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  #251  
Old 11-05-2018, 07:06 AM
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Excellent fun episode!

This one is more a call back to classic Who with some good humorous bits cutting into tension and the Doctor filling out her personality some.

Back to a universe though in which the Doctor has been written about ... more a volume than a chapter ... said somewhat sheepishly ... is that consistent now? I've lost track.
  #252  
Old 11-05-2018, 07:17 AM
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Originally Posted by Gyrate View Post
I did think the Pting was channeling the gremlin from Hotel Transylvania, though; all we were missing was an "I didn't do that".

I thought it was channeling gremlins, but didn't think of any specific presentation.
  #253  
Old 11-05-2018, 07:19 AM
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Loose end question: did we find out why the Doctor was fixated on the name "Tsuranga"? Or is this another "to be revealed" point?
  #254  
Old 11-05-2018, 08:08 AM
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She's a Futurama fan, but forgot Leela's name doesn't have an s in it?
  #255  
Old 11-05-2018, 09:05 AM
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Wow, nobody's even posted anything about today's episode, that's how mediocre it was.
I liked this episode a lot, it's my favorite of the season (though I always count the post-regen episode as their own thing). They had an interesting alien threat that got resolved with a clever plan that wasn't full of holes, one of those competent soldiers the doctor always pretends don't exist, a major threat from automated beurocracy, interesting setting, several odd aliens and background characters, and the ending didn't have any overly preachy bit.

Also I finally noted one really unique piece of this Doctor's personality - she's actually willing to admit that she's wrong sometimes, instead of continuing to bluster indefinitely. The scene where senior medical guy talked her down from taking over the ship ended with her saying 'oh, I am being unreasonable' which isn't something most Doctors are capable of.

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Loose end question: did we find out why the Doctor was fixated on the name "Tsuranga"? Or is this another "to be revealed" point?
I think we did. She was coming out of surgery, sort of recognized the name of the ship, but recovering brain didn't put together 'that's a ship, you're not on the junk planet anymore', so she kept looking for an exit to the planet even though there wouldn't be one.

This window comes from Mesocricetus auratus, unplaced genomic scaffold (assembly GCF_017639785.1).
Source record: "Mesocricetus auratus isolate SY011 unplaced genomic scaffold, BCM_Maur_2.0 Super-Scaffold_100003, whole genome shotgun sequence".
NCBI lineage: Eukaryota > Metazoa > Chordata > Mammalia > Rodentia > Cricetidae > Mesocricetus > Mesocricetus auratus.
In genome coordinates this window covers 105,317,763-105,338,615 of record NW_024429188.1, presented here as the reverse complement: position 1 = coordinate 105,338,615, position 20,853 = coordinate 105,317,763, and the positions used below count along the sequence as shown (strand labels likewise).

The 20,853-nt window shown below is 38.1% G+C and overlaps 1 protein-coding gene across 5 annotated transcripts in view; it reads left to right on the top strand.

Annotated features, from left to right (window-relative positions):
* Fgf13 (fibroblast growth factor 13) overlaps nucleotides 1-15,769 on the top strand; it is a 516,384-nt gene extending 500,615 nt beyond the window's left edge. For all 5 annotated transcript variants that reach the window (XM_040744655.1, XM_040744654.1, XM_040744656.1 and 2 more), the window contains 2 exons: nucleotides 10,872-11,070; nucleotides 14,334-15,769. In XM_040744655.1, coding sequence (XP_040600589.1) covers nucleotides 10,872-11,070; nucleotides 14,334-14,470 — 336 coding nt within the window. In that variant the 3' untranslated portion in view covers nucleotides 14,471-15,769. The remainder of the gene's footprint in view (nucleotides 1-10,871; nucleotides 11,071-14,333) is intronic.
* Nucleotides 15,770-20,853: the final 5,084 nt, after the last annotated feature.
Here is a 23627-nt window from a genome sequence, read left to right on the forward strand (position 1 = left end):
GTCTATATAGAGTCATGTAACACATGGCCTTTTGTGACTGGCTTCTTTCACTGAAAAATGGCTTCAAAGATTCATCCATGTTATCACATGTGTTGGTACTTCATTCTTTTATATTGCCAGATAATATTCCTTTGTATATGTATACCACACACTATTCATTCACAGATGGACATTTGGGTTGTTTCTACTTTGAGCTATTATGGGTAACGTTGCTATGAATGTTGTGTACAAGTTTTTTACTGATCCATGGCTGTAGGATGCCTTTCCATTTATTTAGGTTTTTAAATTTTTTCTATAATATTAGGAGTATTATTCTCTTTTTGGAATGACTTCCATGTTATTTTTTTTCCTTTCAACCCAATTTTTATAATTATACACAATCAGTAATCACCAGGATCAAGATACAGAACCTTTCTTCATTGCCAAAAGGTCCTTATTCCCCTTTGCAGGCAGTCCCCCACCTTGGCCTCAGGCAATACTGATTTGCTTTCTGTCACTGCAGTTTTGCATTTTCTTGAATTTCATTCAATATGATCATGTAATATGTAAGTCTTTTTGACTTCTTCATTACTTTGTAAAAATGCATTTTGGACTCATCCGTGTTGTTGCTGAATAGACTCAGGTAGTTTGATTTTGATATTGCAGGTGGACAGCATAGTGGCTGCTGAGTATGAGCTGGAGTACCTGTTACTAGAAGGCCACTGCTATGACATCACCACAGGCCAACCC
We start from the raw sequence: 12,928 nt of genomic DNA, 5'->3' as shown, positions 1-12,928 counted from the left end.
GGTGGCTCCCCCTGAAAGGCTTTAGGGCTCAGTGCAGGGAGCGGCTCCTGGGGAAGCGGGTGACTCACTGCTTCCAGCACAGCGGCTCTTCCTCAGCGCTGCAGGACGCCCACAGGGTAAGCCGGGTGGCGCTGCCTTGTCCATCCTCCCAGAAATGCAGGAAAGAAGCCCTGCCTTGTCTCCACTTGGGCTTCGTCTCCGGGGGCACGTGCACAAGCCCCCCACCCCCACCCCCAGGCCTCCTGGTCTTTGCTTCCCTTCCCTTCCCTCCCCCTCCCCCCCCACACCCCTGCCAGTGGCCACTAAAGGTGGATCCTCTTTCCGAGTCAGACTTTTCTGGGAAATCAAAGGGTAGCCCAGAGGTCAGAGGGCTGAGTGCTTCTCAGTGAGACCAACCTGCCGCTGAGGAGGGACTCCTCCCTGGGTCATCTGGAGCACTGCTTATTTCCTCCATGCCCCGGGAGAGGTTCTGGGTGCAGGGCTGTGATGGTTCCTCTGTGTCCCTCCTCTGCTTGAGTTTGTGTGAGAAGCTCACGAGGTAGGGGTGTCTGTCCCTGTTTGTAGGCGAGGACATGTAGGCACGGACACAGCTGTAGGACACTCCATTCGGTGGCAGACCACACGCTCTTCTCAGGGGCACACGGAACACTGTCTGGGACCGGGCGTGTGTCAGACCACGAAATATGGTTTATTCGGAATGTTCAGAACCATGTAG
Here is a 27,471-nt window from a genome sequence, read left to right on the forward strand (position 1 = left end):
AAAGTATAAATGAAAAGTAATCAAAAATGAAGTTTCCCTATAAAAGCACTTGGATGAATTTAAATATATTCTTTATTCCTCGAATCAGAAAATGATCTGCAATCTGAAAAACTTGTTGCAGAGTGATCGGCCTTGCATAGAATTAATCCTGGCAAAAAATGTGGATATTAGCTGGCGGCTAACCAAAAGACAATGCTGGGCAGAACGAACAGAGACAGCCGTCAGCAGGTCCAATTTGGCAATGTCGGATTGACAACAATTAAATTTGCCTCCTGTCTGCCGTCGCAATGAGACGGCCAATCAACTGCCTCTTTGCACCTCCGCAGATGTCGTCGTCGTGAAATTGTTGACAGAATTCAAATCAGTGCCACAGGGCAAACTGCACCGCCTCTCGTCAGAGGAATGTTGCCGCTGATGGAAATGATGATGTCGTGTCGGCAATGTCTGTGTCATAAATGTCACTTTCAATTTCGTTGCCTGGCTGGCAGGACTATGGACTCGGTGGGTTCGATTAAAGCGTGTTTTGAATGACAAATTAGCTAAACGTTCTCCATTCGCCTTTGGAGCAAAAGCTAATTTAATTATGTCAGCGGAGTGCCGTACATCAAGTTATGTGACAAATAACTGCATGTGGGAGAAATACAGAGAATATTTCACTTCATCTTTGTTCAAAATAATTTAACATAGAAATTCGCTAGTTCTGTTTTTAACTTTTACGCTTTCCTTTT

#256  
Old 11-05-2018, 05:56 PM
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Originally Posted by Pantastic View Post
...

Also I finally noted one really unique piece of this Doctor's personality - she's actually willing to admit that she's wrong sometimes, instead of continuing to bluster indefinitely. The scene where senior medical guy talked her down from taking over the ship ended with her saying 'oh, I am being unreasonable' which isn't something most Doctors are capable of.

....
His Chibs et al are still playing with gender roles and subverting expectations; the Doctor, Yaz, and the General running around stunning the bad guy, piloting the ship, doing the hero things; while Ryan and Graham were nuturing poor Yoss on his birthbed. The trope of "expectant, er, parent, gives birth in middle of crisis" is well-worn, but having the whole situation be an almost all-male affair was rather sweet. In addition to the Doctor admitting she was wrong - and she most certainly was - there was another subverted expectation: I assumed she fed the Pting the bomb in order to kill it. But that's not how this Doctor rolls - her plan was to feed it, then send it on its way. Definite maternal vibe to this episode.

Anyone else think that her comment about feeling so much better informed after the computer briefing about the Pting was a wink at the fact that the scene was exposition-slash-infodump?

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Not much, but "anarchy in the UK"
Took reading this thread to get the pun. I knew the phrase was a reference to something, but I just couldn't remember to what.
  #257  
Old 11-05-2018, 10:08 PM
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I thought it was channeling gremlins, but didn't think of any specific presentation.
I was thinking of gremlins, but also of the cute little creatures that turned out to have fangs in "Galaxy Quest"
  #258  
Old 11-05-2018, 10:11 PM
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I was thinking of gremlins, but also of the cute little creatures that turned out to have fangs in "Galaxy Quest"
The Galaxy Quest things were what I thought of when I saw the Pting.
  #259  
Old 11-05-2018, 10:36 PM